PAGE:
I was looking for information on "Frost Fairs," an interesting artifact, it has been claimed, of "the Little Ice Age." Frost Fairs were held when the Thames froze over so solidly that not only could you walk across the river at London--but carriages stopped using bridges, and an entire small city was built out there. Livestock were slaughtered and roasted on the ice, and print shops would set up to print novelty goods: "printed on the Thames." These Frost Fairs sometimes lasted for months.
Among the interesting items that I found while searching was this issue of the Quarterly Journal of the Royal Meteorological Society (1901), in which Albert E. Watson's "A Review of Past Severe Winters in England, with Deductions Therefrom" appeared:
About 9 years ago, in a letter to The Times, I pointed out, as an interesting and remarkable fact, that during the last 40 years the winter from 0 to 1 in each decade has been distinguished by its great severity. Curious to see how far this would hold good, I searched past records and published the results in a local newspaper, and then let the matter drop; but recently, since another decade has rolled away, and we are again face to face with another 0 to 1 winter, I have examined the subject more thoroughly, and the results obtained are so peculiar and significant that they seem worthy of more than a local circulation. I will first, therefore, examine the severe winters of the last 300 years, make notes upon each in proof of its severity, and afterwards consider the results of these investigations, and the conclusions to which they point.Quite interesting. While one of the commenters on the paper pointed out the lack of hard data upon which Watson was characterizing "severe winters," he pointed out that there was data for the last 60 years that fit with Watson's observations:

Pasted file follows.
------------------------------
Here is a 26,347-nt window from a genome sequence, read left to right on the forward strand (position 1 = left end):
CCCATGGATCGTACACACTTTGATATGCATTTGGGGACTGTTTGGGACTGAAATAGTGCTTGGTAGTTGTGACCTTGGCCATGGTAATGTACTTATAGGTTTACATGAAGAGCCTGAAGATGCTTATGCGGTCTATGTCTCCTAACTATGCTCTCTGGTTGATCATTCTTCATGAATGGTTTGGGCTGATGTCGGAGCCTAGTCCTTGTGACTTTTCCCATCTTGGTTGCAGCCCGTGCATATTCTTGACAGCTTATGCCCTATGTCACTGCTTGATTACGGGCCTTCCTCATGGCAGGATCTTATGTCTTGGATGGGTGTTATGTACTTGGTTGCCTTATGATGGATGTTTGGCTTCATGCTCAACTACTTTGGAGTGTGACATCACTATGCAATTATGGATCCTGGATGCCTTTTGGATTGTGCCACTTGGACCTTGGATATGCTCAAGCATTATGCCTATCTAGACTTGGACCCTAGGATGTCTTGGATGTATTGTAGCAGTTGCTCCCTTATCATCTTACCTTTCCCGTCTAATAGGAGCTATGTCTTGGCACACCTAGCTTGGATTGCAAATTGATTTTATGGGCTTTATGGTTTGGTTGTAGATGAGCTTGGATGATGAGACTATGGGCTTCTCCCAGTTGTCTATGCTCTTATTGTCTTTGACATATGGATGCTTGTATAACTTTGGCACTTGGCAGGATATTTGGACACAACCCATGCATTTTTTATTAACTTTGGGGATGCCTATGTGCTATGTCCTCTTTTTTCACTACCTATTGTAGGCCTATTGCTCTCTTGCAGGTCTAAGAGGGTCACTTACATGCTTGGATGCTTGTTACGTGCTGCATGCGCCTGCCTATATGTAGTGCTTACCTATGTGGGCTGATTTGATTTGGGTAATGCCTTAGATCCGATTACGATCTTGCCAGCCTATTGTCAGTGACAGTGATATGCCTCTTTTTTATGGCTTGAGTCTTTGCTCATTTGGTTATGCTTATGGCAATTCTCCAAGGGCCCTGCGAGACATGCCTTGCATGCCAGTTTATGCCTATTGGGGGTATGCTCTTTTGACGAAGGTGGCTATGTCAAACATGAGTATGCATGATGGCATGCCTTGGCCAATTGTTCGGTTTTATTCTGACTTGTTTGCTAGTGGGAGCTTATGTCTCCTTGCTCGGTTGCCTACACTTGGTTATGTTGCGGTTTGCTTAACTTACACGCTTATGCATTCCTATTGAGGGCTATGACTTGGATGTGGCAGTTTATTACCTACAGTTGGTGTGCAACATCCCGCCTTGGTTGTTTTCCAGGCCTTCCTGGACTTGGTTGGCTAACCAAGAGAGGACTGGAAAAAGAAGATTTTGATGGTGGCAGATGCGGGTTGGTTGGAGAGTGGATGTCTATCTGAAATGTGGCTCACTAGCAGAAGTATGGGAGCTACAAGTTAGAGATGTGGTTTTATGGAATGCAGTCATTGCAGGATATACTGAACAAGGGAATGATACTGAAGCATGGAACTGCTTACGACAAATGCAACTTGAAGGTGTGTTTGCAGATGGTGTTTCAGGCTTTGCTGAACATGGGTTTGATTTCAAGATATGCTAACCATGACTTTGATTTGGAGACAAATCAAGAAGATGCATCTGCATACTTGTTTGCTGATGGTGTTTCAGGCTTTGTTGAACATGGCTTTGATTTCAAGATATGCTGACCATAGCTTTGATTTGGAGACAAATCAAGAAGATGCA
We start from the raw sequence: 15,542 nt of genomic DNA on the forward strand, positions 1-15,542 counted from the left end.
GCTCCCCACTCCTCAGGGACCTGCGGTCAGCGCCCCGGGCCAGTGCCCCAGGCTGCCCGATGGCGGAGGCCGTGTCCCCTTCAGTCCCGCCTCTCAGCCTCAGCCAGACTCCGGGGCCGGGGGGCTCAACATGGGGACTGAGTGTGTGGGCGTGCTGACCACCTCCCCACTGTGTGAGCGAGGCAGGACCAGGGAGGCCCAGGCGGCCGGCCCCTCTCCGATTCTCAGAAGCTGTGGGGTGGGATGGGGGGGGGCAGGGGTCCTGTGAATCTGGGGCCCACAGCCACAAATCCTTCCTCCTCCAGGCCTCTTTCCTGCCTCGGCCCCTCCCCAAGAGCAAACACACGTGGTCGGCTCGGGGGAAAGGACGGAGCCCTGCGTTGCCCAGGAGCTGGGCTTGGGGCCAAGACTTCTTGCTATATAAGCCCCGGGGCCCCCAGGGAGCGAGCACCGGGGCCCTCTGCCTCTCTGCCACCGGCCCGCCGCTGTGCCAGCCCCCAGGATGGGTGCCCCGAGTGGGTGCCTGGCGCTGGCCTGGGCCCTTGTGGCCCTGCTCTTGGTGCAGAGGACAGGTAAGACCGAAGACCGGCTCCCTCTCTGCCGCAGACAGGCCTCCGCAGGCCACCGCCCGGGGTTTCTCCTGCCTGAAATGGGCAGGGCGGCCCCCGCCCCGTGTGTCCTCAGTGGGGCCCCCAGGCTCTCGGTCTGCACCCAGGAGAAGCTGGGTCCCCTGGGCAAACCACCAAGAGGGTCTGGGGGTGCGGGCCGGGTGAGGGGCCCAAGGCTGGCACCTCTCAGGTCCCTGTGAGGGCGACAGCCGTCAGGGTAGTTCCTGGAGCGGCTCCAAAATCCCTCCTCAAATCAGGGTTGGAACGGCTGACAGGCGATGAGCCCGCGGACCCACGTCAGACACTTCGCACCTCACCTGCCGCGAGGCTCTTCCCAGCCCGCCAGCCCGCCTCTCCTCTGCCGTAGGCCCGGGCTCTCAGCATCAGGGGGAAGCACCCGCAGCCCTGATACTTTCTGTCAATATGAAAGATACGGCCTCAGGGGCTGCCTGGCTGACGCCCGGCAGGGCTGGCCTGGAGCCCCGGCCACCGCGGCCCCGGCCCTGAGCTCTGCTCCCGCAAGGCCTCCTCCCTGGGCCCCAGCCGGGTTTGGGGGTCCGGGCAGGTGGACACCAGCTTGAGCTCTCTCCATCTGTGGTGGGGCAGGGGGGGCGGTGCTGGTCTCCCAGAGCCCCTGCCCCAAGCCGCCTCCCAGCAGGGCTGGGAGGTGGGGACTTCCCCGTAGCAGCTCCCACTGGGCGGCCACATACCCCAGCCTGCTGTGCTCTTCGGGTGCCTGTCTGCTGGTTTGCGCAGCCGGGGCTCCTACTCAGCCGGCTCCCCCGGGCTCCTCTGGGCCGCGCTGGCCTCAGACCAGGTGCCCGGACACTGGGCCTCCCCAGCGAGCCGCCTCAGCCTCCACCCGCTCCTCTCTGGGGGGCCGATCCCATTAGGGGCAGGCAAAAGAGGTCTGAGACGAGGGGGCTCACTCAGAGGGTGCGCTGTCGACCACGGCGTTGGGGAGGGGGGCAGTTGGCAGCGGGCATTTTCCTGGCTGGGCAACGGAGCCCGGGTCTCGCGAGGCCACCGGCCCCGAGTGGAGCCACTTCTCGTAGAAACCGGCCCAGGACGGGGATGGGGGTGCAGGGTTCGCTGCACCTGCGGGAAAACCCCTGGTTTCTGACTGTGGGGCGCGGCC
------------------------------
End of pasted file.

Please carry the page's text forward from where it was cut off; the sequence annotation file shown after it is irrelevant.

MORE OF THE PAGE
Nevertheless, from a scientific point of view, it was to be regretted that, at all events for the winters of the past century, some clear definition had not been given as to what the author meant by a "severe winter." There were so many different ways of gauging severe winters that it became necessary, whatever test be adopted, that the same test be applied to each winter in the series. Mr. Watson's deductions were in the main supported by the Greenwich records for the last 60 years.So, what would cause harsher weather every ten years or so? The obvious answer is: sunspot cycles are on roughly an eleven year cycle--and that interval varies. This page indicates:
Between 1700 and today, the sunspot cycle (from one solar min to the next solar min) has varied in length from as short as nine years to as long as fourteen years.Intriguing, isn't it?
Some of those arguing that the current warming is largely driven by solar changes mention the Frost Fairs--which are no longer within the memory of any living Briton. But that 1901 article also makes the claim that at least part of what changed was: